physics

Consider a charge of +2.0 C placed at the origin of an X-Y co-ordinate system and a charge of -4.0 C placed 40.0 cm to the right. Where must a third charge be placed – between the charges, to the left of the origin, or beyond the second charge – to experience a net force of zero? Argue your case qualitatively without working out a solution. Consider both positive and negative charges.

  1. 👍 0
  2. 👎 0
  3. 👁 549
  1. the electric field of q1 E1
    the electric field of q2 E2

    Net electric field is vector sum of
    electric fields due to q1 and q2.

    the point to the left from origin:
    E1←,→ E2 (can give zero)
    the point between q1 and q2 :
    E1 →,→ E2.(can’t give zero)
    the point to the right from q2:
    E1→,← E2. (E2>E1, =>can’t give zero).
    Let's find the location of the point where electric field is zero.
    k•q1•q3/r1² = k•q2•q3/r2²,
    r1 =x,
    r2 = x+d, where d = 0.4 m.
    2/x² = 4/(x+d)²,
    x² - 2•d•x - d² = 0.
    Solve for x.
    x1 = 0.954 m (to the left from origin - both for positive and negative q3)
    x2 = - 0.164 m (is unsuitable)

    1. 👍 0
    2. 👎 0

Respond to this Question

First Name

Your Response

Similar Questions

  1. physics

    A point charge of –3.00 μC is located at the origin; a point charge of 4.00 μC is located on the x axis at x = 0.200 m; a third point charge Q is located on the x axis at x = 0.320 m. The electric force on the 4.00 μC charge

  2. Physics

    A charge q1 = 5 ìC is at the origin. A second charge q2 = -3 ìC is on the x-axis, 0.8 m from the origin. The electric field at a point on the y-axis, 0.5 m from the origin is: I don't understand the question please help . Thanks

  3. Physics

    one charge of +10 uC is placed at the origin, a second charge of +5uC is placed at (2cm, 4cm) and a third charge (-15 uC) is placed at (4cm, 1 cm). What is the magnitude and direction of the electric force exerted on the first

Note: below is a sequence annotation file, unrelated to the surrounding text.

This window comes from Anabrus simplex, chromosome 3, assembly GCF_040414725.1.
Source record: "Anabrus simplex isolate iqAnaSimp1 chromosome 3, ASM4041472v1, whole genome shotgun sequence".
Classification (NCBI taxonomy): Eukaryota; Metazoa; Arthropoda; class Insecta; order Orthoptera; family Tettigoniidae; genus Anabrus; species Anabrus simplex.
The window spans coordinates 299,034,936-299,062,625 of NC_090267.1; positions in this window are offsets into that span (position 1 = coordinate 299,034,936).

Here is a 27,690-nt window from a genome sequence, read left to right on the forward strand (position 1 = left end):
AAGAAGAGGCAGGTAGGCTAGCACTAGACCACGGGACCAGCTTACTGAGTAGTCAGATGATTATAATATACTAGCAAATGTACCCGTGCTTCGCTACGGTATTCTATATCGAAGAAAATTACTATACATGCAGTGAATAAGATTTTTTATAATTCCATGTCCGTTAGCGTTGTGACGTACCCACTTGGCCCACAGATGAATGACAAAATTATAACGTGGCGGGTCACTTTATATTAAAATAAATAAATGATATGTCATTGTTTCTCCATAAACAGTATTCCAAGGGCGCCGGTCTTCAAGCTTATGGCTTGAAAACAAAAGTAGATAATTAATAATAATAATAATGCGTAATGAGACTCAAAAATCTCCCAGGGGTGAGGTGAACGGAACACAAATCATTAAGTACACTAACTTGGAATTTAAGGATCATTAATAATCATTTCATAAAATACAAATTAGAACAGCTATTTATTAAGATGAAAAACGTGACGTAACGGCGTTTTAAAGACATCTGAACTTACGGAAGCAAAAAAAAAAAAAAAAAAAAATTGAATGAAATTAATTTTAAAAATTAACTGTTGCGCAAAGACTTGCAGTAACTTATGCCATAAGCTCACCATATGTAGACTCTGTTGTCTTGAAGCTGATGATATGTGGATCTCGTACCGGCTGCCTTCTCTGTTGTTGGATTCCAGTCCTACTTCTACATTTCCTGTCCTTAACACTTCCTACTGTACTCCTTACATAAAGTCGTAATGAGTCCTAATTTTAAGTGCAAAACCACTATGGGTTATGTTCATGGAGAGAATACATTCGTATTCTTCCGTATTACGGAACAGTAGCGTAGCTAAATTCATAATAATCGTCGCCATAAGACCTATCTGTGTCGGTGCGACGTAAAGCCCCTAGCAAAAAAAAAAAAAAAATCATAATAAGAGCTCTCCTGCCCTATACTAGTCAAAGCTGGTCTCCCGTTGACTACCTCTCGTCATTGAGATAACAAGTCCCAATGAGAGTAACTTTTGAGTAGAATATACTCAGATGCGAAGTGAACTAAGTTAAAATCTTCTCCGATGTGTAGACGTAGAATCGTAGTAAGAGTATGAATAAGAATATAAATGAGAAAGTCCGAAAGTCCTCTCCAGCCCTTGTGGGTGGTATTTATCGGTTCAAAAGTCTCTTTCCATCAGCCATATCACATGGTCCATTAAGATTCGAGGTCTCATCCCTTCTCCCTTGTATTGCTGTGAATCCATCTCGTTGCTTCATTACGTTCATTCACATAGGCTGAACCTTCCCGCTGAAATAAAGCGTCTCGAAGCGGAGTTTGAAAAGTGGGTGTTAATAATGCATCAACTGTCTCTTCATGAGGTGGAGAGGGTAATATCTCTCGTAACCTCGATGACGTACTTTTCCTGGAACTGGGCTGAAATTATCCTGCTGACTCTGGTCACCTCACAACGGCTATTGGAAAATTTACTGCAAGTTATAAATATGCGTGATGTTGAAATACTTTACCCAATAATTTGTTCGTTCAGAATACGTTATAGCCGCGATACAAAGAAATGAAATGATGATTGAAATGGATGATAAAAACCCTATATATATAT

4. physics

    A point charge with charge q1 is held stationary at the origin. A second point charge with charge moves from the point (x1,0) to the point (x2,y2). How much work is done by the electrostatic force on the moving point charge?

  1. Phyiscs

    Three point charges are arranged along the x-axis. Charge q1 = +2.75 µC is at the origin, and charge q2 = -6.00 µC is at x = 0.220 m. Charge q3 = -7.00 µC. Where is q3 located if the net force on q1 is 6.75 N in the

  2. Physics Please help3

    A point charge with charge q1 = 3.10μC is held stationary at the origin. A second point charge with charge q2 = -4.60μC moves from the point ( 0.160m , 0) to the point ( 0.270m , 0.255m ). How much work W is done by the electric

  3. physics

    A charge of +q is located at the origin, while an identical charge is located on the x axis at x = 0.45 m. A third charge of +4q is located on the x axis at such a place that the net electrostatic force on the charge at the origin

  4. science

    Three point charges are placed on the x-axis. A charge of +2.0 μC is placed at the origin, -2.0 μC to the right at x = 50 cm, and +4.0 μC at the 100 cm mark. What are the magnitude and direction of the electrostatic force which

  1. physics

    Two charges are located on the positive x-axis of a coordinate system. Charge q1 = 2.00 × 10−9C, and it is 0.020 m from the origin. Charge q 2 = –3.00 × 10 −9 C, and it is 0.040 m from the origin. What is the electric

  2. Physics

    a charge q1=5.00nc is placed at the origin of an xy-coordinate system ,and a charge q2=-2.00nc is placed on the positive x-axis at x=4.00cm (a.) if a third charge q3=6.00nc is now placed at the point x=4cm, y=3.00cm. find the x

  3. Physics

    A +5.0 µC charge is placed at the origin and a -3.3 µC charge is placed at x = 25 cm. At what coordinates can a third charge be placed so that it experiences no net force? (x=? m)

  4. Physics

    A point charge Q= 4.60 uC is held fixed at the origin. A second point charge q=1.20 uC with mass of 2.80 * 10^-4 is placed on the x-axis 0.250 m away from the origin.

You can view more similar questions or ask a new question.